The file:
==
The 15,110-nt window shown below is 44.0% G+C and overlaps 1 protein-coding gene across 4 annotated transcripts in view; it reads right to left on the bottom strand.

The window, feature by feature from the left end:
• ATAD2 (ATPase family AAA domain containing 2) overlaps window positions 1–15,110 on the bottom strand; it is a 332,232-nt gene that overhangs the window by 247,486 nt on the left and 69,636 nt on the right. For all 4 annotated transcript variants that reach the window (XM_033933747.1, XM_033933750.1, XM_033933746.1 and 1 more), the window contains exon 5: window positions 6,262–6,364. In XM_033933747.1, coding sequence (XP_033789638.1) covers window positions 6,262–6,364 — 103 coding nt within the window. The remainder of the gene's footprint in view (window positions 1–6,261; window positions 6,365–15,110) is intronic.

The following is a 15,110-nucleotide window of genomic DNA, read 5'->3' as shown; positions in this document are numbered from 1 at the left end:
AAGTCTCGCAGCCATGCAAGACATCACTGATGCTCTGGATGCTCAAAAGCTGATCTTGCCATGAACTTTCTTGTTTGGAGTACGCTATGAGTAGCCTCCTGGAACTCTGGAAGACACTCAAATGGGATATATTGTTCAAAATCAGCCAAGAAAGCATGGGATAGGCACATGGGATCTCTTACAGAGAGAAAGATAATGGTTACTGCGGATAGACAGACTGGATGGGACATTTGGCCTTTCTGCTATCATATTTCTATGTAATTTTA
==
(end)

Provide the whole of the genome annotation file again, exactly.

The 15,110-nt window shown below is 44.0% G+C and overlaps 1 protein-coding gene across 4 annotated transcripts in view; it reads right to left on the bottom strand.

The window, feature by feature from the left end:
• ATAD2 (ATPase family AAA domain containing 2) overlaps window positions 1–15,110 on the bottom strand; it is a 332,232-nt gene that overhangs the window by 247,486 nt on the left and 69,636 nt on the right. For all 4 annotated transcript variants that reach the window (XM_033933747.1, XM_033933750.1, XM_033933746.1 and 1 more), the window contains exon 5: window positions 6,262–6,364. In XM_033933747.1, coding sequence (XP_033789638.1) covers window positions 6,262–6,364 — 103 coding nt within the window. The remainder of the gene's footprint in view (window positions 1–6,261; window positions 6,365–15,110) is intronic.

The following is a 15,110-nucleotide window of genomic DNA, read 5'->3' as shown; positions in this document are numbered from 1 at the left end:
AAGTCTCGCAGCCATGCAAGACATCACTGATGCTCTGGATGCTCAAAAGCTGATCTTGCCATGAACTTTCTTGTTTGGAGTACGCTATGAGTAGCCTCCTGGAACTCTGGAAGACACTCAAATGGGATATATTGTTCAAAATCAGCCAAGAAAGCATGGGATAGGCACATGGGATCTCTTACAGAGAGAAAGATAATGGTTACTGCGGATAGACAGACTGGATGGGACATTTGGCCTTTCTGCTATCATATTTCTATGTAATTTTA